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contented already, from the lowest to the highest ? And ought a man, in such a piecemeal, foolish, greedy, sinful world as this is, and always has been, to be any. thing but discontented ? If he thinks that things are going all right, must he not have a most beggarly conception of what going right means? And if things are not going right, can it be anything but good for him to see that they are not going right? Can truth and fact harm any human being? I shall not believe so, as long as I have a Bible wherein to believe. For my part, I should like to make every man, woman, and child whom I meet discontented with themselves, even as I am discontented with myself. I should like to awaken in them, about their physical, their intellectual, their moral condition, that divine discontent which is the parent, first of upward aspiration and then of selfcontrol, thought, effort to fulfil that aspiration even in part. For to be discontented with the divine discontent, and to be ashamed with the noble shame, is the very germ and first upgrowth of all virtue. Men begin at first, as boys begin when they grumble at their school and their schoolmasters, to lay the blame on others; to be discontented with their circumstances, the things which stand around them; and to cry, “Oh that I had this !” “Oh that I had that!” But that way no deliverance lies. That discontent only ends in revolt and rebellion, social or political; and that, again, still in the same worship of circumstances-but this time desperate—which ends, let it disguise itself under what fine names it will, in what the old Greeks called a tyranny; in which—as in the Spanish republics of America, and in France more than once-all have become the voluntary slaves of one man, because each man fancies that the one man can improve his circumstances for him.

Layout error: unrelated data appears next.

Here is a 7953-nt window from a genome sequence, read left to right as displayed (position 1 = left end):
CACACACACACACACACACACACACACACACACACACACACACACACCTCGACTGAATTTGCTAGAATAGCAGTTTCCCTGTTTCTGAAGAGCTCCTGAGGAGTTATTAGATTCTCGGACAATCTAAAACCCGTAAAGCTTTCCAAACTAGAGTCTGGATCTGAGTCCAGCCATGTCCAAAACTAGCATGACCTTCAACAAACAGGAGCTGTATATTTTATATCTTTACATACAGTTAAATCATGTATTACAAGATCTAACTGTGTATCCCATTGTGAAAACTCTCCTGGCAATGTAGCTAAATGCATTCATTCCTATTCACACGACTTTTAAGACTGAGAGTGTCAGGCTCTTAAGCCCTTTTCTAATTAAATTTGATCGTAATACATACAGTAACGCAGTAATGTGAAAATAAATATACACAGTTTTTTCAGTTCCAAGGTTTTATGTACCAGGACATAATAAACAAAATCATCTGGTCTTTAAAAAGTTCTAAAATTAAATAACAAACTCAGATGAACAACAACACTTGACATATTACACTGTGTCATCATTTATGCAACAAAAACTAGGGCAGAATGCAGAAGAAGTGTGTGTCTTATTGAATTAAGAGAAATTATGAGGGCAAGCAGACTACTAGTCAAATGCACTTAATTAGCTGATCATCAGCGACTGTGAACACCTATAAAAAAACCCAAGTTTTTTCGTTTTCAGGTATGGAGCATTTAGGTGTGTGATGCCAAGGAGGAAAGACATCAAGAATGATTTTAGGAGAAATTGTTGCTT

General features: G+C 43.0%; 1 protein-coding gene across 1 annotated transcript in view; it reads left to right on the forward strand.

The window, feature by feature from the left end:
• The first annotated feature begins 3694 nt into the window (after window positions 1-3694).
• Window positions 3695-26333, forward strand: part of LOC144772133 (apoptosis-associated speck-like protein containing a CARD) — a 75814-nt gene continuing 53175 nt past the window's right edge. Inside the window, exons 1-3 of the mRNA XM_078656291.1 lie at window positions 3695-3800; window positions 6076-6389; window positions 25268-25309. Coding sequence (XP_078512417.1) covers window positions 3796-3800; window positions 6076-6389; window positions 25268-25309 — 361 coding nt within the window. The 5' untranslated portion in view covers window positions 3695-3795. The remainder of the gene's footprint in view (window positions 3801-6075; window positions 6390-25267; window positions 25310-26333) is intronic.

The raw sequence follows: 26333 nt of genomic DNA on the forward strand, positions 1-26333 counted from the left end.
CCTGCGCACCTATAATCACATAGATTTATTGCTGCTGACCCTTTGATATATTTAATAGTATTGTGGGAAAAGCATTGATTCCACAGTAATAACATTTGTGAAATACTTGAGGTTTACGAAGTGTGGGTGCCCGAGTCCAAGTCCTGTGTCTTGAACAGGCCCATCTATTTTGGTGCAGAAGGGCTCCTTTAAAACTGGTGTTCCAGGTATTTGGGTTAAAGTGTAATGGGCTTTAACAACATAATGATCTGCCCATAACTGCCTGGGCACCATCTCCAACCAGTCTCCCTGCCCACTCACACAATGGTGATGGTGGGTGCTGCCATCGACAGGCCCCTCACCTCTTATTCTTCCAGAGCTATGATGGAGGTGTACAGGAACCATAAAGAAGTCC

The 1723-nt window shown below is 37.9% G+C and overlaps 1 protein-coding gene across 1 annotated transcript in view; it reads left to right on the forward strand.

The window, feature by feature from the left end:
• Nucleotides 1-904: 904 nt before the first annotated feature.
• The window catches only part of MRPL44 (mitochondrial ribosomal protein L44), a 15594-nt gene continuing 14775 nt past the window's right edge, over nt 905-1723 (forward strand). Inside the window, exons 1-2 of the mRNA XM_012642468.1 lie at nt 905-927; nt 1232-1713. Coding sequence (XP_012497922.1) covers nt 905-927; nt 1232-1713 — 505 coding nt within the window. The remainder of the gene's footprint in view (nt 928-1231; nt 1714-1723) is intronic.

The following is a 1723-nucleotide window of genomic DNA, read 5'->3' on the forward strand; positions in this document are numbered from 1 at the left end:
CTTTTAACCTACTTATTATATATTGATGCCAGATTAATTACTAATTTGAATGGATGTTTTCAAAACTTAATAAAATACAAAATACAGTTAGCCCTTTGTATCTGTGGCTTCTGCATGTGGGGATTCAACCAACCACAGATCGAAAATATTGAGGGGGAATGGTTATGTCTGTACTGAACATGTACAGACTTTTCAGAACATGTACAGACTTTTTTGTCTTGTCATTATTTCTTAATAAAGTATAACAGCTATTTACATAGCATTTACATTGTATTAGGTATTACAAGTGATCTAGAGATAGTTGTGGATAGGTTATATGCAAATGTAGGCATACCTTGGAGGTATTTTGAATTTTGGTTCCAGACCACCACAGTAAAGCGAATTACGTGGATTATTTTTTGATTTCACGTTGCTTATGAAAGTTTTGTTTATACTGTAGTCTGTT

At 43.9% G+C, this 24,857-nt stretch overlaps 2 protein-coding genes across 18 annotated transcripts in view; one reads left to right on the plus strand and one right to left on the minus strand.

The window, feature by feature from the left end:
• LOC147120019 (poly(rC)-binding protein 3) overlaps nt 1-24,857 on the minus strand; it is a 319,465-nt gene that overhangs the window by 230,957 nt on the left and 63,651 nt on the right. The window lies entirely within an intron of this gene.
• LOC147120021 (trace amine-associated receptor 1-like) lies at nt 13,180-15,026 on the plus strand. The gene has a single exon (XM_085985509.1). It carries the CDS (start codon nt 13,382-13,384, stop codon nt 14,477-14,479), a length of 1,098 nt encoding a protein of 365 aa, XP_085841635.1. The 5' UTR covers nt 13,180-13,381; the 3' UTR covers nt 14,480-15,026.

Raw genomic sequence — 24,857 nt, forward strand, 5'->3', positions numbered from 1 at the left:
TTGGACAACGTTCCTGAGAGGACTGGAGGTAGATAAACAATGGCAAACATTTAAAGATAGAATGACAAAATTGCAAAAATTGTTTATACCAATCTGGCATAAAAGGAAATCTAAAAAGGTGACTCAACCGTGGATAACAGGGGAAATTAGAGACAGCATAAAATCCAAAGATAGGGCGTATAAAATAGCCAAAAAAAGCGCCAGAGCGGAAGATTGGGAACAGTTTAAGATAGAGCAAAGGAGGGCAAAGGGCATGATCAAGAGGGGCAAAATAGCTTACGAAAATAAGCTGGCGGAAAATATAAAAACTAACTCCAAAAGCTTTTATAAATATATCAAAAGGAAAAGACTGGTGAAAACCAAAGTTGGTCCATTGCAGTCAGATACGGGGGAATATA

But the wise man will learn, like Epictetus the heroic slave, the slave of Epaphroditus, Nero's minion -and in what baser and uglier circumstances could human being find himself ?-to find out the secret of being truly free; namely, to be discontented with no man and no thing save himself. To say not—“Oh that I had this and that !” but “Oh that I were this and that!” Then, by God's help—and that heroic slave, heathen though he was, believed and trusted in God's help—"I will make myself that which God has shown